'Lack of clarity' on Trump a risk to growth: Singapore

Trump pulled out of the Trans-Pacific Partnership, a major trade deal involving a dozen nations including Singapore

Afp February 17, 2017
A fully-loaded container vessel waits outside a container terminal in Singapore, on February 9, 2017. PHOTO: AFP


Singapore's trade-driven economy rose faster than thought in 2016 but concerns over a "lack of clarity" on US President Donald Trump's policies could hit growth this year, the government said on Friday.

The economy expanded 2 per cent in 2016, powered by a strong manufacturing sector performance in the fourth quarter, final data from the trade ministry showed.

The figures are an improvement on the 1.8 per cent expansion recorded in an advance estimate released last month, with growth next year forecast between 1-3 per cent.

Trump signs order withdrawing US from Trans-Pacific trade deal

But the ministry warned that rising protectionism in the West will hurt global growth while the results of upcoming elections in Europe could threaten the future of the eurozone at a time when Britain is on its way to exiting the European Union.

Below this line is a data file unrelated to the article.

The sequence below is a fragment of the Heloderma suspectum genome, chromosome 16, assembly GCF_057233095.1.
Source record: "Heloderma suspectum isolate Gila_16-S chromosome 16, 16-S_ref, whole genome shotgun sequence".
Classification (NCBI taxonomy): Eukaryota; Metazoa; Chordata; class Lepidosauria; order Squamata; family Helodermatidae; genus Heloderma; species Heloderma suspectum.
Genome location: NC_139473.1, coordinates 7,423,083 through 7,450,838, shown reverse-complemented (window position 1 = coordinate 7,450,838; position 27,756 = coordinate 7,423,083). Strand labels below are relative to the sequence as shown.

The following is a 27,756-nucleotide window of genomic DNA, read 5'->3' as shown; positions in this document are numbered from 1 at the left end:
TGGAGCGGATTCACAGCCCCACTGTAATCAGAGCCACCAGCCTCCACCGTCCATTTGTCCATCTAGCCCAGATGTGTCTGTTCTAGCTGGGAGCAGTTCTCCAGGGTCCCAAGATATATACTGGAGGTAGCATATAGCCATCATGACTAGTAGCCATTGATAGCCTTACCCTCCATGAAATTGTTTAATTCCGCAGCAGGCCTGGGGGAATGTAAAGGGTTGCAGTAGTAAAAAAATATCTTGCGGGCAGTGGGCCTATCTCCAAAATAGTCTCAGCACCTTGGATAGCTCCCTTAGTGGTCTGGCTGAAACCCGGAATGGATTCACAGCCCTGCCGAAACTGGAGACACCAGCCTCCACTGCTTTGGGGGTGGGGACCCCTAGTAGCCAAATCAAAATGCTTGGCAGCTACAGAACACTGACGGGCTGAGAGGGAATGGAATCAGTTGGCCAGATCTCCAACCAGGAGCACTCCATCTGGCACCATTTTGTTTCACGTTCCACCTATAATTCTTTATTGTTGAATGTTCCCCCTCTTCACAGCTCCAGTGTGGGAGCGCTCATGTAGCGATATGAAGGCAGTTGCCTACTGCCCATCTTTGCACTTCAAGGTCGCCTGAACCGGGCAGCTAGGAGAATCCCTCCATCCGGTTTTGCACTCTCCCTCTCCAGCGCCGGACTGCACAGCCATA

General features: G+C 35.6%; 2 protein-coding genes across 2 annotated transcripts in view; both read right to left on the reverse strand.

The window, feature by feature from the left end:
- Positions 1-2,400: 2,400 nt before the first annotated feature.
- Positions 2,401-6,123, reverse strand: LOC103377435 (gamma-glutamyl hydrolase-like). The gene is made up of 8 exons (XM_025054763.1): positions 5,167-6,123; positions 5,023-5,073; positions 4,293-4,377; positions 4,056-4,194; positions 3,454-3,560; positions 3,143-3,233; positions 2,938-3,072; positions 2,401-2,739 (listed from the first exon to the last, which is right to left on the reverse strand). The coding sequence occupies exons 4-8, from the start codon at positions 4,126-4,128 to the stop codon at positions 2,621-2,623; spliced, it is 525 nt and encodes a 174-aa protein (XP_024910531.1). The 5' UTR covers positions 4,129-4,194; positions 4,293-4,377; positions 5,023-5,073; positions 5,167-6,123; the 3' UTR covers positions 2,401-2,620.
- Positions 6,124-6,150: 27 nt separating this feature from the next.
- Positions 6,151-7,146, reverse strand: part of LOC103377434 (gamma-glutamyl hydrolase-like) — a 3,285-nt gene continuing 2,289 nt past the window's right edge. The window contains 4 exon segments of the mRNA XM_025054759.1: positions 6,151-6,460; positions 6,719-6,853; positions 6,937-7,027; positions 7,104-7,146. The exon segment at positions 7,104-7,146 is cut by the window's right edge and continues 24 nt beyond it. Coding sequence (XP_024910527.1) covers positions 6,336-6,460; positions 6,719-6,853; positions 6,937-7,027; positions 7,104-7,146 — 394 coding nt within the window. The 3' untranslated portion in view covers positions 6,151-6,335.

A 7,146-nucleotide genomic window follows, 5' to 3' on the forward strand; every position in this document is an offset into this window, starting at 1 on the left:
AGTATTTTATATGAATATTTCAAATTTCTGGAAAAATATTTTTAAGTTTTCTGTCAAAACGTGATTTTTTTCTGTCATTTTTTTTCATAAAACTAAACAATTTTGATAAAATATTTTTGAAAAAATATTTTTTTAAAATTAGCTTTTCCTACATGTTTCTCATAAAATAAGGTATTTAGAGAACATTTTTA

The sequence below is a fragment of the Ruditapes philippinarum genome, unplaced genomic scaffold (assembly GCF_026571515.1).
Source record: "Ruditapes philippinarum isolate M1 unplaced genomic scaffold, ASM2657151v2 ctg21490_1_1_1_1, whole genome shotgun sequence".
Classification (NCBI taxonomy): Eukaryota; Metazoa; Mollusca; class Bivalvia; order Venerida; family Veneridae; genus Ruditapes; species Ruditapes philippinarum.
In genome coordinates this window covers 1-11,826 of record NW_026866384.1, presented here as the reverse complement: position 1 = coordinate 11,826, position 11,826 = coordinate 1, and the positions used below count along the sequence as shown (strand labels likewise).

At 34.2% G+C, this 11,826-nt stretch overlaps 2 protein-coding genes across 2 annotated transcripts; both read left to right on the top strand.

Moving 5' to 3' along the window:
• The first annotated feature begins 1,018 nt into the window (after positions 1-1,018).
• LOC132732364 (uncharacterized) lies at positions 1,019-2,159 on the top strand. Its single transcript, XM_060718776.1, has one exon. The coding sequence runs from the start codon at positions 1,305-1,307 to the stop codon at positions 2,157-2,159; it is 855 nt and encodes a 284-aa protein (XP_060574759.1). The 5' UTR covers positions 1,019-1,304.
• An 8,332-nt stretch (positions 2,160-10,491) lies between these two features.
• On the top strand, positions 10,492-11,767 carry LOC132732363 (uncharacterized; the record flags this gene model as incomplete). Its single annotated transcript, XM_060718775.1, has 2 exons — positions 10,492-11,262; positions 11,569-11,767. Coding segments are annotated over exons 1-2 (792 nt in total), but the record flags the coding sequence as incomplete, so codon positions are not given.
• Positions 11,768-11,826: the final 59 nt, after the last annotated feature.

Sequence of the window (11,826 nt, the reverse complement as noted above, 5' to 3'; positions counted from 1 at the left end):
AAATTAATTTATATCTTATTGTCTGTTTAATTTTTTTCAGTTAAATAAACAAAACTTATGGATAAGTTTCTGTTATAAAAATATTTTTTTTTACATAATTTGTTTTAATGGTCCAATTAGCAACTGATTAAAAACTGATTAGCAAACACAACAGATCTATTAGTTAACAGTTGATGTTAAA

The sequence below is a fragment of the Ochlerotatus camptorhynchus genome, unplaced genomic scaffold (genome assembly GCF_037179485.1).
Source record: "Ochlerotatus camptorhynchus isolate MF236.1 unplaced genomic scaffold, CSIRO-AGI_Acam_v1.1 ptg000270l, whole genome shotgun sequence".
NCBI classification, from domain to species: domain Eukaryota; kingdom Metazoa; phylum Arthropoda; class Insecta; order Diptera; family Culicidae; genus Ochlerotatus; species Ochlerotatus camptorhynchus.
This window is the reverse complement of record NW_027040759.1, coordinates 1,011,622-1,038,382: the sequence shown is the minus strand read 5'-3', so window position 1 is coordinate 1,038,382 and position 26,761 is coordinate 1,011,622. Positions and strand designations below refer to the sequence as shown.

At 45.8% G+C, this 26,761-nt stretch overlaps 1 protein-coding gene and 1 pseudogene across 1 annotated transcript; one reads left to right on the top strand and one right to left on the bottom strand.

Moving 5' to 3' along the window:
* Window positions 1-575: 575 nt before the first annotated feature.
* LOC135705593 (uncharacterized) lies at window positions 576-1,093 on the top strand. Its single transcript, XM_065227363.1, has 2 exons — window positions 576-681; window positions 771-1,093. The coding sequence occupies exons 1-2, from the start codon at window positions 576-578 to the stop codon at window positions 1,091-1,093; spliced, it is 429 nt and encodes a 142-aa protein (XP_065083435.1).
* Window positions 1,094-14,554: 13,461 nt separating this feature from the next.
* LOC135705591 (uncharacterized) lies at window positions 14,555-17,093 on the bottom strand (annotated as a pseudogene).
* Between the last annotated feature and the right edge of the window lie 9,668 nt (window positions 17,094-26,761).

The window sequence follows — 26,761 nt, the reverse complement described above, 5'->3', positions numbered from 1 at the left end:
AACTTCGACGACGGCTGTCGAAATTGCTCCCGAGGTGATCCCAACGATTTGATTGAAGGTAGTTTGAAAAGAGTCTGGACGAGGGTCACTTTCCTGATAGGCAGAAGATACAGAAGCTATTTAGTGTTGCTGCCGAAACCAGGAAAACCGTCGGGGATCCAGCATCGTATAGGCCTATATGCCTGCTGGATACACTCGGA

"If protectionist approaches become the norm, global trade will be adversely affected, with knock-on effects on economic growth worldwide," the ministry said. "Political risks and the lack of clarity on the policies of the new US administration have also heightened economic uncertainties globally and led to financial market volatility."

"These uncertainties may in turn weigh on business and consumer confidence, thereby dampening investments and consumption, and causing a pullback in global growth," it added.

Asia's export-driven economies are increasingly concerned about growing anti-globalisation sentiment in the West, where globalisation and free-trade deals have been blamed for sending jobs abroad and opening the floodgates to immigrants.

Australia opens door to China in push to save TPP

New US president Trump last month pulled out of the Trans-Pacific Partnership (TPP), a major trade deal involving a dozen nations including Singapore that contains market-opening provisions that go well beyond cutting tariffs.

The island state is one of Asia's wealthiest countries, but two thirds of its GDP is derived from external demand, making it vulnerable to developments outside the country.

Trump has vowed to pursue an "America first" policy, claiming that his country has been on the losing end of free-trade deals it had signed. Trump has also said he will renegotiate other free-trade arrangements involving the US.


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